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Writing Without Footnotes: The Role of the Medievalist in Contemporary Intellectual Life
Bernardo Lecture Series, No. 10
Writing Without Footnotes: The Role of the Medievalist in Contemporary Intellectual Life
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Maria Rosa Menocal - Author
Sandro Sticca - Editor
The Bernardo Lecture Series
Price: $10.95 
Paperback - 37 pages
Release Date: January 2001
ISBN10: 1-58684-131-9
ISBN13: 978-1-58684-131-7

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Summary

Argues that academics’ intellectual engagement with a public beyond the walls of their own specialties, and even beyond the walls of the academy, was long a commonplace and significant part of the work of professors and writers in the humanities.

Writing Without Footnotes: The Role of the Medievalist in Contemporary Intellectual Life is the tenth in a series of publications occasioned by the annual Bernardo Lecture at the Center for Medieval and Early Renaissance Studies (CEMERS) at Binghamton University. This series offers public lectures which have been given by distinguished medieval and Renaissance scholars on topics and figures representative of these two important historical, religious, and intellectual periods.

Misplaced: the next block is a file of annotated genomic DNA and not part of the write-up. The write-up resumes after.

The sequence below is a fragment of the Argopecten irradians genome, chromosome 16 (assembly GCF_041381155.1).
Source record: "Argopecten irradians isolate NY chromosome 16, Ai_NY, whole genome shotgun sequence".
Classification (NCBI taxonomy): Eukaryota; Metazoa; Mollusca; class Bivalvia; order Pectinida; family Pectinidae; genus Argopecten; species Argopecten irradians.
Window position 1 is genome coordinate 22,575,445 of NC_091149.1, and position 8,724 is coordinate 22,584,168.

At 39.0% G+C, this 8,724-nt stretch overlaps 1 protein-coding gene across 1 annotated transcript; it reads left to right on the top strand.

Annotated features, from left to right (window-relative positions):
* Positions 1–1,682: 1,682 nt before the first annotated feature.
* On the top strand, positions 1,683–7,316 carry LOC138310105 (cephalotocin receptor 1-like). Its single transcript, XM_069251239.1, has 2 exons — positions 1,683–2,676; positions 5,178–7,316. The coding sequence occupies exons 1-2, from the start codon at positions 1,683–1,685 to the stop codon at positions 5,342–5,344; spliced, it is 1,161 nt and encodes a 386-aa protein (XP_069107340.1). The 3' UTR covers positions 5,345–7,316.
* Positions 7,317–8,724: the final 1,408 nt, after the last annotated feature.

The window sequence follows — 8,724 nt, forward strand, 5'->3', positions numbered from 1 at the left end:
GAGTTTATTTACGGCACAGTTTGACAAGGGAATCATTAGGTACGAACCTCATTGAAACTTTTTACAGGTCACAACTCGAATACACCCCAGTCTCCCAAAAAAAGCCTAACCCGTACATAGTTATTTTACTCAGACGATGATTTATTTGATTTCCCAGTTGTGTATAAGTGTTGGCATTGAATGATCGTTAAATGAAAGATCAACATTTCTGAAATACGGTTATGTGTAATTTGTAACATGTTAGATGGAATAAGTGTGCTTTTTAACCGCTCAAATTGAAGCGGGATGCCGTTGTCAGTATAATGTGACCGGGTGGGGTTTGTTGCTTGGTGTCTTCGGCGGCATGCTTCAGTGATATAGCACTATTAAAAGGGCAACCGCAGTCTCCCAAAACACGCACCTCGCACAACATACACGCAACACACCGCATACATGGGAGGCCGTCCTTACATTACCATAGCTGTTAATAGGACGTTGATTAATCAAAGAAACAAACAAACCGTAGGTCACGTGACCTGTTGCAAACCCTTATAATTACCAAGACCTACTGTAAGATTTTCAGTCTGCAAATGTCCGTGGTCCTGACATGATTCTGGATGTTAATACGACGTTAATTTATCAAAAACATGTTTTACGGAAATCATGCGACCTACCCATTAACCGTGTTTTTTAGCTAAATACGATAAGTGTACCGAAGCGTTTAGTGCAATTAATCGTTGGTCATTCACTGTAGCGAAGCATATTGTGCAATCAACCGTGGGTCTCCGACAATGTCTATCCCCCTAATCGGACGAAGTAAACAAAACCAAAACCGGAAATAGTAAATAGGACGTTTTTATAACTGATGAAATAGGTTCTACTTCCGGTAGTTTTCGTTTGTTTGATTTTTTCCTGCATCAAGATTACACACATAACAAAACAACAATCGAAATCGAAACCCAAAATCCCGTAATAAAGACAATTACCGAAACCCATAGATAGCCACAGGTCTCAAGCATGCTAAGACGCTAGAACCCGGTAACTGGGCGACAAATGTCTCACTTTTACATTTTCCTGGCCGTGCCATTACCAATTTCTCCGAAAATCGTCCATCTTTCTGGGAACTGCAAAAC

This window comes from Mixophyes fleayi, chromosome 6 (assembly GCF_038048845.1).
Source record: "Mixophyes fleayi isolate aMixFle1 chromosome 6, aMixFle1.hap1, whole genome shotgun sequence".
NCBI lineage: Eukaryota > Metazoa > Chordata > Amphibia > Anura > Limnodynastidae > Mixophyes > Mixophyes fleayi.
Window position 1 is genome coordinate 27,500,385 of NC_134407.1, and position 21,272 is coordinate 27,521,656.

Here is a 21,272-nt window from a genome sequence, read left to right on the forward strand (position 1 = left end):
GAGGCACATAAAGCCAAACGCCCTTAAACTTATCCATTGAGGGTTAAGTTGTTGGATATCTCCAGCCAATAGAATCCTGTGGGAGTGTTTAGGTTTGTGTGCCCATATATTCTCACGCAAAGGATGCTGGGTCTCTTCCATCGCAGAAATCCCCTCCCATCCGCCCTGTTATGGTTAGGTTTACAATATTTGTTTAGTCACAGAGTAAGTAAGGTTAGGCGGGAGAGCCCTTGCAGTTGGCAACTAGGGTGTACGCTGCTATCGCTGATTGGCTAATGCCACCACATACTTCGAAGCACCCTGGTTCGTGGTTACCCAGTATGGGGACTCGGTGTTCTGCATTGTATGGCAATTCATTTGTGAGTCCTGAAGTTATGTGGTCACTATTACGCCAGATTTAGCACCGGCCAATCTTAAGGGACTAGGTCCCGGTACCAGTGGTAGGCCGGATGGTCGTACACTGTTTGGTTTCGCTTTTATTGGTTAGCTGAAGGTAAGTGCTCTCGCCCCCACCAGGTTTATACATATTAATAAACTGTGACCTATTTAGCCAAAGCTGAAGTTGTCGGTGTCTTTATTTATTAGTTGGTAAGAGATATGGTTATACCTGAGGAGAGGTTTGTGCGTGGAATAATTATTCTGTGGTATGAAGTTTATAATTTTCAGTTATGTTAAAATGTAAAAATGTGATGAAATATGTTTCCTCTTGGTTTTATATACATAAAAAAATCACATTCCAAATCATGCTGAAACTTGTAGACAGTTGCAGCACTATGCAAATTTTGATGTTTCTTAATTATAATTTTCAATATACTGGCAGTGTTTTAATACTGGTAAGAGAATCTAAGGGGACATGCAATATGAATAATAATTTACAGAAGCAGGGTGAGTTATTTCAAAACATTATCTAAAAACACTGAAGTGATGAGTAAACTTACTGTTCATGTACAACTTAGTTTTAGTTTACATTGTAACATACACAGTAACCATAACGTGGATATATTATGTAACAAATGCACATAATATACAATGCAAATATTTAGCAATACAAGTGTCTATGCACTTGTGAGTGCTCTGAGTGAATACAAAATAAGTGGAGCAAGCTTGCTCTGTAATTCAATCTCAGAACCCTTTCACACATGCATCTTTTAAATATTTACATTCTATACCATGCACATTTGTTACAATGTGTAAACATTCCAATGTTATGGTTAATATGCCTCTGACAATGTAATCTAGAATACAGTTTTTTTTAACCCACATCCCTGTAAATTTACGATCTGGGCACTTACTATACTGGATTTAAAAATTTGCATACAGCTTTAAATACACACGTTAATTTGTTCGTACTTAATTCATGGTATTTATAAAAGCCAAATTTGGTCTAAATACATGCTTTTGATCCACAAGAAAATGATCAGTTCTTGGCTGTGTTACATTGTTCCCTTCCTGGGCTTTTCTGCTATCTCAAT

Writing Without Footnotes argues that academics’ intellectual engagement with a public beyond the walls of their own specialties, and even beyond the walls of the academy, was long a commonplace and significant part of the work of professors and writers in the humanities.In reconceptualizing the place of professors in the academy, a task called for by the variety of crises that threaten to make of literary studies a small and insular corner of that academy, it seems imperative to consider the principally negative effect of specializations that have followed the contours of national aspirations and national languages, as well as to critical language which excludes all but fellow specialists. Medievalists, in particular, with so much material that echoes so richly with contemporary concerns, have a special opportunity to lead the way in returning the work to that sphere of public intellectual conversations of which it was once a part.

Maria Rosa Menocal received her PhD in Romance Philology in 1979 from the University of Pennsylvania, where she also taught before joining the faculty at Yale University. She is the author of a number of books on a range of comparative medieval literary and cultural topics, and the editor of the recent The Literature of Al-Andalus volume in the Cambridge History of Arabic Literature series. Currently she is the R. Selden Rose Professor of Spanish and Portuguese and Director of Special Programs in the Humanities at Yale University.

Volume 10 in The Bernardo Lecture Series

Sandro Sticca, editor

A Global Academic Publishing Book



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